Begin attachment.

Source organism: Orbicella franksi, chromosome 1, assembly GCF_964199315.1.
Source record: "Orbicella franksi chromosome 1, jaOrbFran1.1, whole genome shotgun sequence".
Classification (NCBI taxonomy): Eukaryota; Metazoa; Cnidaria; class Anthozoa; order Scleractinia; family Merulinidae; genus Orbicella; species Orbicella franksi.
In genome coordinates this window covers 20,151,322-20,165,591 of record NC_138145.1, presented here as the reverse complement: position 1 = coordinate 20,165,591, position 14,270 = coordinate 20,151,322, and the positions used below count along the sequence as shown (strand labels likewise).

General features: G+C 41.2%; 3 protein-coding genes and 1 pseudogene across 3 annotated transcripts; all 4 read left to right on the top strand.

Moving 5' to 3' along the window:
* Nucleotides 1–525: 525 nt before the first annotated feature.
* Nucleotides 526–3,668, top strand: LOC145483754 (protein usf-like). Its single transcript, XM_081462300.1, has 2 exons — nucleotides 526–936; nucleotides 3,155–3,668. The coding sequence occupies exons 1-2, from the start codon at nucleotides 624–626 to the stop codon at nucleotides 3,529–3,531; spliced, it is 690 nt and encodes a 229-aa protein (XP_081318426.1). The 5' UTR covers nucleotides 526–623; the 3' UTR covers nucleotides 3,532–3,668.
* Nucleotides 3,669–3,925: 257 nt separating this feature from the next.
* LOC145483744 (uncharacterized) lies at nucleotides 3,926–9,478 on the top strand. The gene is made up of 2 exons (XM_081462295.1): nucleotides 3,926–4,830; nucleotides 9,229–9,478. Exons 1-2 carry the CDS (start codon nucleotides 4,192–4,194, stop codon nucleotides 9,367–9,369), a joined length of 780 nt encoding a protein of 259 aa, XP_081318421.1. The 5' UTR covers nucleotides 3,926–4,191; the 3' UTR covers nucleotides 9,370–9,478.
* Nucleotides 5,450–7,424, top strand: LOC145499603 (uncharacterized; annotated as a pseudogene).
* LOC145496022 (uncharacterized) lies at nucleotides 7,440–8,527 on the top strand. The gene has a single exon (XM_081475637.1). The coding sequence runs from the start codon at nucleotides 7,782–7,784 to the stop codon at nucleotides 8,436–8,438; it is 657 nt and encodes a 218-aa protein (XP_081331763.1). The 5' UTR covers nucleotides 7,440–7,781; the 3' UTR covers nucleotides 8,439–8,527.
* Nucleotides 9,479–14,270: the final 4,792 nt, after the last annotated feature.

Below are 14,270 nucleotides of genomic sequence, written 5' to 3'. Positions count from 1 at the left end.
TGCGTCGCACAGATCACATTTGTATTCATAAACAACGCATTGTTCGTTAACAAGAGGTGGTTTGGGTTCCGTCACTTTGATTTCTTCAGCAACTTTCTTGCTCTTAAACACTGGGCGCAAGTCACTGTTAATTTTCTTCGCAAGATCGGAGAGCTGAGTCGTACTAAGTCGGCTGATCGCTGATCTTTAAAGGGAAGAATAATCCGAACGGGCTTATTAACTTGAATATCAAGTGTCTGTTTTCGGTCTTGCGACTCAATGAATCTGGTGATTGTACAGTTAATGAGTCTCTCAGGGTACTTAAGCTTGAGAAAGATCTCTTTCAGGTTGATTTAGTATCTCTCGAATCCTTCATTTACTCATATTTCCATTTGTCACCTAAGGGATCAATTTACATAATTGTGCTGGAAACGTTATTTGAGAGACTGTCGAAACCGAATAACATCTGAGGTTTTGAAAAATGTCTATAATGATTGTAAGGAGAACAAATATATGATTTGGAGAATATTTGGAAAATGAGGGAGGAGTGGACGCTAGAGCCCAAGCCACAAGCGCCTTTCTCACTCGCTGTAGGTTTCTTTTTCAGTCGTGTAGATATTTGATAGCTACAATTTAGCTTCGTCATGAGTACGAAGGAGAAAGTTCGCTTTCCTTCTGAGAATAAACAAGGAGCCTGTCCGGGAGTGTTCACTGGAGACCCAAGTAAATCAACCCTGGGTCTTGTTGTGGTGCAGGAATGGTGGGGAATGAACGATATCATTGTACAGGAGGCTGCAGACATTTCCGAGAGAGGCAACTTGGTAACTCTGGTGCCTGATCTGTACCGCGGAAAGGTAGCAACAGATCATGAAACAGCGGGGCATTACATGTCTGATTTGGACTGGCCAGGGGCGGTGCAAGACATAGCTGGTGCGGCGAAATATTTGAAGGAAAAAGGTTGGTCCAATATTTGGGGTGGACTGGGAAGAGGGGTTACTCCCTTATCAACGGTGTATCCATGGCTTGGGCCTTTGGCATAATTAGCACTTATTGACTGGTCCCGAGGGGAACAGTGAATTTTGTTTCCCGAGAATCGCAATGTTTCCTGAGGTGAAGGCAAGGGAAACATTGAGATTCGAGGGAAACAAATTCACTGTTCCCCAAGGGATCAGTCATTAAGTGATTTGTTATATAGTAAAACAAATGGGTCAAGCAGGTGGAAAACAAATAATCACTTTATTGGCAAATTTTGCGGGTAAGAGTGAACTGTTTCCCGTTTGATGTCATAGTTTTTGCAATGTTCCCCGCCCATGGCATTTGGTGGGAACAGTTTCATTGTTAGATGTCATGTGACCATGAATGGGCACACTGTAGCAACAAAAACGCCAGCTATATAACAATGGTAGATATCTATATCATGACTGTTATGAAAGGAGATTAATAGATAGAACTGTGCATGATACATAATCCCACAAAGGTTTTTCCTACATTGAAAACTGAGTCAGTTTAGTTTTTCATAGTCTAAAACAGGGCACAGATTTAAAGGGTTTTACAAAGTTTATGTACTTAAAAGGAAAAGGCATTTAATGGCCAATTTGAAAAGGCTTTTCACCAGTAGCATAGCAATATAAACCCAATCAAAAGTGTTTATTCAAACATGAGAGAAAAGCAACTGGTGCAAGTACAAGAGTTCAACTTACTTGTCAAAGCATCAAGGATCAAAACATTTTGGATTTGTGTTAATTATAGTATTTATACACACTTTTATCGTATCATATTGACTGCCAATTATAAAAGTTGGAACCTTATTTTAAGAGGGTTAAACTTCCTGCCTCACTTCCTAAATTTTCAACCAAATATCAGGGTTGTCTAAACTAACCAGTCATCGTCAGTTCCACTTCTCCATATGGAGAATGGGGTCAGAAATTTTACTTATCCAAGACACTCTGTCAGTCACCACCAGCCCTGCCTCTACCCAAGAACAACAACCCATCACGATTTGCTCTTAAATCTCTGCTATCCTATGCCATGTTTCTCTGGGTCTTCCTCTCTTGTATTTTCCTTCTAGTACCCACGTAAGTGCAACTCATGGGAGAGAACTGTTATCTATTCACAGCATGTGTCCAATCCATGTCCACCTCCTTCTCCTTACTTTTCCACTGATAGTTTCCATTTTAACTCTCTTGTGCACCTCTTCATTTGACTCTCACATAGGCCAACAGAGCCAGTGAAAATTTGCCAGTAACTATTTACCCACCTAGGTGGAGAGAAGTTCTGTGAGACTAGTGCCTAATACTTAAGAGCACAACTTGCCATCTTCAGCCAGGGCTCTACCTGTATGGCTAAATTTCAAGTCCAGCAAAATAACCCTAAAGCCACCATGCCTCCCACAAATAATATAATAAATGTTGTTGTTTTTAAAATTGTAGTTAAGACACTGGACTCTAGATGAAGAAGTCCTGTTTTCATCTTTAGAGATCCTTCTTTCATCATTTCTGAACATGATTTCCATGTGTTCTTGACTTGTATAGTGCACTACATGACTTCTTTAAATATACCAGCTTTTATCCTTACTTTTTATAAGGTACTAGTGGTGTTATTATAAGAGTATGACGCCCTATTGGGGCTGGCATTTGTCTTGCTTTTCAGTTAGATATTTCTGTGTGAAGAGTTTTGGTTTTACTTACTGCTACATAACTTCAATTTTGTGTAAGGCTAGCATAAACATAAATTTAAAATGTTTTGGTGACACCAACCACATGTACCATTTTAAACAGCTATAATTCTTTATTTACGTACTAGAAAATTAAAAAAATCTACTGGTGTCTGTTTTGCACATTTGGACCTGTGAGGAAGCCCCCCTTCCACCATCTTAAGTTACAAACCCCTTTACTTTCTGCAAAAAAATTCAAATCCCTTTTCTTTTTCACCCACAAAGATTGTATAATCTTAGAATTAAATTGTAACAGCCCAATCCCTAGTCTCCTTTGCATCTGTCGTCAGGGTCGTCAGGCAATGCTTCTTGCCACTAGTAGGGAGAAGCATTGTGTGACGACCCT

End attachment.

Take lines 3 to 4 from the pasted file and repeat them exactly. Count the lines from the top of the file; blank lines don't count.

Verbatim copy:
Classification (NCBI taxonomy): Eukaryota; Metazoa; Cnidaria; class Anthozoa; order Scleractinia; family Merulinidae; genus Orbicella; species Orbicella franksi.
In genome coordinates this window covers 20,151,322-20,165,591 of record NC_138145.1, presented here as the reverse complement: position 1 = coordinate 20,165,591, position 14,270 = coordinate 20,151,322, and the positions used below count along the sequence as shown (strand labels likewise).